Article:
Animal and bird species found only on a single island should still be common within that island. This is the finding of a new model developed by researchers from the University of Leeds and Imperial College London. The model could apply both to actual islands and isolated areas of habitat on the mainland that are home to unique species, such as the table top mountains of South America.
The natural history of islands is littered with examples of unusual species found only in one place, such as the Hawaiian Goose, Galápagos Tortoises and Dodo that may once have been common on their islands, but since human contact have become rare or even extinct. Now this new modelling approach shows that in general, most unique island species should be common on their island. If they are not, then the researchers believe human activity is most likely to be the cause.
"Models of island ecology have tended to focus on the total number of different species that you might expect to find on an island, rather than on how common or rare those species are and whether or not they are unique to the island," says Dr James Rosindell, of Leeds' Faculty of Biological Sciences. "Our model is able to predict the way that new species develop in isolation from the mainland as well as how many individuals of each species we could expect to see in their natural habitat. However, there is little data on population sizes and this highlights a real gap in knowledge that we need to fill."
To develop the model, the researchers collated data on bird species found across 35 islands and archipelagos. Modern genetics makes it possible to identify which species have diverged to create new species -- so the team were able to test their model against actual data.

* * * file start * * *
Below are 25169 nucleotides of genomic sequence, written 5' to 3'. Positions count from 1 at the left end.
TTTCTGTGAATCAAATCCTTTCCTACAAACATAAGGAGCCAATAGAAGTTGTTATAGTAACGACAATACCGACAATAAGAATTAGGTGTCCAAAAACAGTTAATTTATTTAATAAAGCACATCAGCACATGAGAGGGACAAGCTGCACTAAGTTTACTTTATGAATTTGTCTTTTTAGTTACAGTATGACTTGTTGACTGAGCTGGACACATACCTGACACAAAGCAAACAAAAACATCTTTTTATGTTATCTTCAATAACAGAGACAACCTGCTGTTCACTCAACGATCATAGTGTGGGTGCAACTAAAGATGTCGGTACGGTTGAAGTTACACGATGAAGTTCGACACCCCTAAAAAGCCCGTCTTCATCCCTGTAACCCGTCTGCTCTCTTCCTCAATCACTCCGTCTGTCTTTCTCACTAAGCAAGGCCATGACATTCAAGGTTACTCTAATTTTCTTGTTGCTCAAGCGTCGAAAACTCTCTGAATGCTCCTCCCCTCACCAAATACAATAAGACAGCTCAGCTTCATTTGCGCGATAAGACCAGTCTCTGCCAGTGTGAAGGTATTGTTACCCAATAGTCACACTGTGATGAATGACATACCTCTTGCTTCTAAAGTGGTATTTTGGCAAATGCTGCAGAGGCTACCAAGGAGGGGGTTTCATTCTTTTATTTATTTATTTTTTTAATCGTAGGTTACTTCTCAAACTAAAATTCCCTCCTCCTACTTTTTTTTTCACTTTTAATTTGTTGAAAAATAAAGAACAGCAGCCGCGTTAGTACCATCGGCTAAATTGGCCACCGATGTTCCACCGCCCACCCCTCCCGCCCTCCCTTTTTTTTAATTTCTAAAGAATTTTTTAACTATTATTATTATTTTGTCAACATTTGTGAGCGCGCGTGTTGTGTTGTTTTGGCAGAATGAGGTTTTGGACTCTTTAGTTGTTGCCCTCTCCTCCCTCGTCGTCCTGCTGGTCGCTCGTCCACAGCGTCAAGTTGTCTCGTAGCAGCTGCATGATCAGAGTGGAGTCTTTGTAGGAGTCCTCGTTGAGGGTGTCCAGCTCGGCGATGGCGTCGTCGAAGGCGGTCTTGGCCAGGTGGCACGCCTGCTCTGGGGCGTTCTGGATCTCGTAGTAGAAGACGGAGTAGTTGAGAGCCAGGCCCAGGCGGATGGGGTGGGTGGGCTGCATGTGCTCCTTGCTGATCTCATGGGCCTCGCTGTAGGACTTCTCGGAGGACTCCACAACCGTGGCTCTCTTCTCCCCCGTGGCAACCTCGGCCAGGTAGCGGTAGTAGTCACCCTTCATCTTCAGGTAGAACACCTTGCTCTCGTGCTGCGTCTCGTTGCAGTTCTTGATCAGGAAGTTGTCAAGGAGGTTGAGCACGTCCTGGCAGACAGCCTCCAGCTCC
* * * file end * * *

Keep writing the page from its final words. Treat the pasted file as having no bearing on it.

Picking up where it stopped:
The model and data both show that whilst islands close to the mainland have no unique species, more distant islands tend to have unique species that are closely related to mainland species. Only the islands and archipelagos furthest from the mainland are expected to contain large numbers of unique species closely related to each other, such as Darwin's finches on the Galápagos and the Hawaiian honeycreepers.
"This model is still in its early stages of development, but we hope it will help to prompt more study of population sizes on islands," says Dr Albert Phillimore, from Imperial's Department of Life Sciences. "Comparing the predictions of different models to actual data can help us to identify where other factors are coming into play -- such as additional ecological processes and human intervention. In the future, we plan to look at how the model could also help make predictions relevant to conservation strategy."
The work has been funded through an EPSRC research fellowship and an Imperial Junior Research Fellowship.
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